This is the first time we've...
This is the first time we've seen Bullitt in 3D.
Don and Betty Koskinen are...
Don and Betty Koskinen are the proud owners of this '99 Roush Mustang.
They call it "Stage IV" with...
They call it "Stage IV" with goodies like an intercooled Vortech supercharger, Baer brakes, Ford Racing shorty headers, and Koni shocks with Griggs suspension pieces.
Jim Hodges and Addictive Motorsports...
Jim Hodges and Addictive Motorsports hooked us up with this '03 Cobra street-legal race car that has a 650hp habit on 21 pounds-of-boost.
It stays clean by running...
It stays clean by running around places like Willow Springs, Pikes Peak and Bonneville.
Now the phrase "Berry Cherry" may sound like a cereal you could eat during Saturday morning Looney Tunes, but like a good non-nutritional breakfast, the 18th Annual Fabulous Fords Forever car show at the Knott's Berry Farm amusement park in Buena Park, California, had a flavor that was hard to resist and the prizes inside was over 1,800 cars.
Change the spelling and the definition to "serial," and you have another interesting connection to the show, especially with Mustang fans. In the latter spelling, "serial" is defined as an indefinite continuing series or belonging to a series maturing periodically over time. The Mustang has certainly matured through the years and the story continues when all other opponents have disappeared.
While the Knott's Berry event covered all Ford products, including the Lincoln/Mercury side of Ford life, the late-model Mustangs were out in force taking over one whole parking lot on their own. What was nice about the event was that it was extremely organized with years and even models parked together so no one group was scattered about. The 4.6 guys could talk about overhead cams or multiple valves, Cobra owners could spit venom, Bullitt owners could eat bullets, and Mach 1 owners could mock each other. Saleen owners talked about Steve and Roush owners all told each other they didn't know Jack!
One could observe a wide variety of color combinations, engine goodies, wheels and which car had the coolest stance. After looking at the car next to you, one could easily come to the realization there is still one or two more do-dads left to polish. It's also pretty cool to look down a row of a dozen "shaker" hood scoops.
In the parking lot next to the late models were the parents (so to speak), all nicely grouped together allowing one to observe the Mustang's adolescence. Again the names Boss and Mach 1 filled the parking lot. Even "I don't get no Respect" Mustang IIs were there--two of them! Various other parking lots were designated for all the Ford nameplates other than the Mustang and all areas were filled with spectators.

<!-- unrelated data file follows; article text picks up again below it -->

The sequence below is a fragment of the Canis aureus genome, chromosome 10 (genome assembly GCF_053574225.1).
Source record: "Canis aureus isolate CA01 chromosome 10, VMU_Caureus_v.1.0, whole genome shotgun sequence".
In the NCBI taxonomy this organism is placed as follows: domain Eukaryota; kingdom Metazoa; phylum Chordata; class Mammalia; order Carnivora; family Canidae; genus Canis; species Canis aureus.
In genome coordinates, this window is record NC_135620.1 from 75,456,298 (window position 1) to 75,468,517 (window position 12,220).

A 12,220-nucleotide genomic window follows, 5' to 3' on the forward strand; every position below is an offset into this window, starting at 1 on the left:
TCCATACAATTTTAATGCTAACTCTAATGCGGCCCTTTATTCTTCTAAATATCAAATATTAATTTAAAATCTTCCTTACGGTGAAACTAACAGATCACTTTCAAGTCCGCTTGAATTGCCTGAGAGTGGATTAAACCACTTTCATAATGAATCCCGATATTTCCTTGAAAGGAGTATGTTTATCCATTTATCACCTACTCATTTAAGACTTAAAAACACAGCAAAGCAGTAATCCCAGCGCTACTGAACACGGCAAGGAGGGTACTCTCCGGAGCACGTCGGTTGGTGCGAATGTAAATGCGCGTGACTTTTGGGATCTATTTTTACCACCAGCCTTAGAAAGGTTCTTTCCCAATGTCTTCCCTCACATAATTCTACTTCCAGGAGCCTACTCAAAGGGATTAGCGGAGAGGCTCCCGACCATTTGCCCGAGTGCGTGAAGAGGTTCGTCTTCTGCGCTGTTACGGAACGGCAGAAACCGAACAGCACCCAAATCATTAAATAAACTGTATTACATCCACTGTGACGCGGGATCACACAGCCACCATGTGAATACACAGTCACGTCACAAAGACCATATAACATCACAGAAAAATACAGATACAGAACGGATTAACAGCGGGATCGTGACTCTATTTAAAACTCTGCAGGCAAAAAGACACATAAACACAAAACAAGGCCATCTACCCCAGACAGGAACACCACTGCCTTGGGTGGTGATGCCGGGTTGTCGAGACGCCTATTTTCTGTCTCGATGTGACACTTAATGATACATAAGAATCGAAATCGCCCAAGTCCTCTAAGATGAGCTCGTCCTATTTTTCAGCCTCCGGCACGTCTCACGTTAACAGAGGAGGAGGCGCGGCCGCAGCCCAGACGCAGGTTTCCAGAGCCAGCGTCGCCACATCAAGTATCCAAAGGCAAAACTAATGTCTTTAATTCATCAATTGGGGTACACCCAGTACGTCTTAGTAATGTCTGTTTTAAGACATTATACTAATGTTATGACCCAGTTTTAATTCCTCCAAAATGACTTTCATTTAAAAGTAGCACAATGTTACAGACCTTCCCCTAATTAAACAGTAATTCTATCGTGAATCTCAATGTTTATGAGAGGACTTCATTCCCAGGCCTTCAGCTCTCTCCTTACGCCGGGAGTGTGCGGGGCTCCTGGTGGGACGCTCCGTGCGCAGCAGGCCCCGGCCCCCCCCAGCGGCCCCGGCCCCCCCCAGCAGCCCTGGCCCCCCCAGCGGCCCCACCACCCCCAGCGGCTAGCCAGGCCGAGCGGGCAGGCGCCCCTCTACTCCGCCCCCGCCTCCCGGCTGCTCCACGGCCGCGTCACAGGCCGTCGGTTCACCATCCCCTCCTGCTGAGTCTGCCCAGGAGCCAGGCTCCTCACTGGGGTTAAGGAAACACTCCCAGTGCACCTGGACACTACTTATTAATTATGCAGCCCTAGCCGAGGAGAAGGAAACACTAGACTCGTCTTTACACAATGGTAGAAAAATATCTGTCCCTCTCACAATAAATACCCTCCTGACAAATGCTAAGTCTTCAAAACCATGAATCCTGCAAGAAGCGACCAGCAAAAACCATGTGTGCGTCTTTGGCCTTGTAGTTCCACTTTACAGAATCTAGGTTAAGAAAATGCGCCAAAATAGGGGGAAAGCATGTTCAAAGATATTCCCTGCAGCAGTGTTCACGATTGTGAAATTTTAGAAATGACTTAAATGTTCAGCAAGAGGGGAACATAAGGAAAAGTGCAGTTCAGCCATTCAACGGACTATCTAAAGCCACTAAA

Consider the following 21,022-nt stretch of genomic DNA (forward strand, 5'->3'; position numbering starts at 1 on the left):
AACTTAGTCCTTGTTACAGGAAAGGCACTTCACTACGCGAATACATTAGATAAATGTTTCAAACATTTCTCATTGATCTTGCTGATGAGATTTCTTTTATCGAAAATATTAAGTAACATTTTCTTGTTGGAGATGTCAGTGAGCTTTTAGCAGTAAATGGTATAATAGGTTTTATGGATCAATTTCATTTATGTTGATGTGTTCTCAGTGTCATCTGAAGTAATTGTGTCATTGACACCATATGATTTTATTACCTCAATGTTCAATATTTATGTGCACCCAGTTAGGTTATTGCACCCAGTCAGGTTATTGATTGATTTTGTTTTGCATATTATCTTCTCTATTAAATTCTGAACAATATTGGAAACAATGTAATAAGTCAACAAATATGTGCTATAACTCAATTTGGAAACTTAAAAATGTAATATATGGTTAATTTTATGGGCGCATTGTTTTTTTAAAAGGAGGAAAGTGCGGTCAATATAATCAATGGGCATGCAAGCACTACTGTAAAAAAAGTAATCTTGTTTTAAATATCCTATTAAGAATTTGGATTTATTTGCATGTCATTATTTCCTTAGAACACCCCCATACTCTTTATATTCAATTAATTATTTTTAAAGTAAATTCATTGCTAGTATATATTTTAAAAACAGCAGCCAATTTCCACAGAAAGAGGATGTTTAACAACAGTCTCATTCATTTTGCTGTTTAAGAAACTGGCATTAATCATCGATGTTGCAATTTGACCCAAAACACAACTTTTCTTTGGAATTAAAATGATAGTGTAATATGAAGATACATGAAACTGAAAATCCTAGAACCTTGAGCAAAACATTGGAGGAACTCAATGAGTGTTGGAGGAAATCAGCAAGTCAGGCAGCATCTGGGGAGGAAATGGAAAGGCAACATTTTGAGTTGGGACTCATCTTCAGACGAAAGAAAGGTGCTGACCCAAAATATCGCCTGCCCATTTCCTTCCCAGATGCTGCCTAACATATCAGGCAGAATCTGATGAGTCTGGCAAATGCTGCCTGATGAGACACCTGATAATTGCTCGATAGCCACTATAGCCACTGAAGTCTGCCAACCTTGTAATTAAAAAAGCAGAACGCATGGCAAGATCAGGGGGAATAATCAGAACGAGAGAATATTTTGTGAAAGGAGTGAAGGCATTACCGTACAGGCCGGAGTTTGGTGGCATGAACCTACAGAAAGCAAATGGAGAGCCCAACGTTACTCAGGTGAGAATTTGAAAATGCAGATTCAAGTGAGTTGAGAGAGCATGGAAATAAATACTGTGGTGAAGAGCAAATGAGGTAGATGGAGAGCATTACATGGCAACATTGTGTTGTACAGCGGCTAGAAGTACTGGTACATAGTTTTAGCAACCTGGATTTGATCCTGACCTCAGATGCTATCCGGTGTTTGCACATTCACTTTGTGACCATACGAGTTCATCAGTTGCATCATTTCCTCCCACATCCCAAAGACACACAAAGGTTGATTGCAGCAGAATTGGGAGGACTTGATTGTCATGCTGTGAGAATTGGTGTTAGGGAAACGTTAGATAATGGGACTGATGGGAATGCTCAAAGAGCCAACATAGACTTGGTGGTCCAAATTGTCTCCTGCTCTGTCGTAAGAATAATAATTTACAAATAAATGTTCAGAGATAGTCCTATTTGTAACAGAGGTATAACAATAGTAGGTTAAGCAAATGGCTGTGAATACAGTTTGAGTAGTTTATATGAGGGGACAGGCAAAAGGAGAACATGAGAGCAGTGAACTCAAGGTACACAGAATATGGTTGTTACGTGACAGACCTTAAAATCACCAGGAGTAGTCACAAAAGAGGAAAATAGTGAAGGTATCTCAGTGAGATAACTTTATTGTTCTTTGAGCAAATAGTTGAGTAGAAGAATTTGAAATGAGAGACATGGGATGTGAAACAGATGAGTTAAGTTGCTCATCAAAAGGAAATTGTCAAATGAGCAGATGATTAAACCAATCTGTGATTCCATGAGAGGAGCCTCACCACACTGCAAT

There were special areas for folks to join a multitude of clubs that pay homage to their favorite ride and a number of displays from Ford's Special Vehicle Team, Saleen, Roush, Shelby American and BFGoodrich. There were also autograph sessions with Steve Saleen, Carroll Shelby, racing legends Dan Gurney, Phil Hill, and Parnelli Jones, CART driver Roberto Moreno, and My Classic Car's Dennis Gage. Ford execs spotted in line waiting for autographs included Nick Scheele, Dave Szczupak, and John Coletti. Designer Chip Foose also showed off his radical custom T-Bird.
The current breed of Mustangs draws a wide age range when it comes to the passion of ownership. For the younger generation, The Knott's Berry Fabulous Fords Forever event was a great way to understand the passion for the Mustang by seeing the whole show--especially the way it was laid out. One should start from the beginning of the serial and view the process of maturation.
Just look at the current Mustangs named after their ancestors. The GT, Cobra and Mach 1 are names that have carried on. Without the passion for the early generations, would today's offspring even exist? What would the world be like if Mustang enthusiasts were forced to settle for "Civic" minded econo boxes with fart mufflers?
| The following is a list of the clubs that participated in te 2003 Knott's Berry Farm show|
|San Diego Mustang Club|
|Orange County Mustang Club|
|Saddleback Mustang Association|
|SVT Cobra Owners Association - SoCal Chapter|
|South Bay Mustang Owners Club|
|Saleen Owners and Enthusiasts Club|
|The Mustang SVO Owners of Southern California|
|The Beach Cities Mustang Club|
|Tri-County Mustang Club|
|Mustang Owners Club of California|
|Las Vegas Mustang Club|
Las Vegas, Nevada
The angular style of the older...
The angular style of the older 5.0 Mustangs is still fresh, especially when they sit right with a great wheel and tire combination.
Nothing extra fancy here,...
Nothing extra fancy here, just a clean look.
Looking down a row of shaker...
Looking down a row of shaker hood scoops new or old is a sight to behold. I guess you could say I had a flat-black flashback.
Davis and Gina Emburey stood...
Davis and Gina Emburey stood out in the crowd when they brought the only not so mellow yellow '98 Boss Shinoda.
This is a sweet version of...
This is a sweet version of the early 5.0, but with the sting of a fuel-injected Windsor. A low but not too low stance, road racing style wheels, and a nicely done engine compartment.
When you found the row of...
When you found the row of early Shelby Mustangs, you also found the Carroll Shelby display with Carroll taking the time to sign autographs.
Steve Saleen brought his rig...
Steve Saleen brought his rig to Knott's Berry along with enough wild rides to equal the fun inside the park. Steve also joined in several autograph sessions signing posters for his fans.
Xtreme Mustang Performance...
Xtreme Mustang Performance showed off its pure white Cervini Stalker Mustang with a Saleen blower and intercooler, Baer brakes, Bilstein shocks and struts, and enough additional goodies to fill a novel.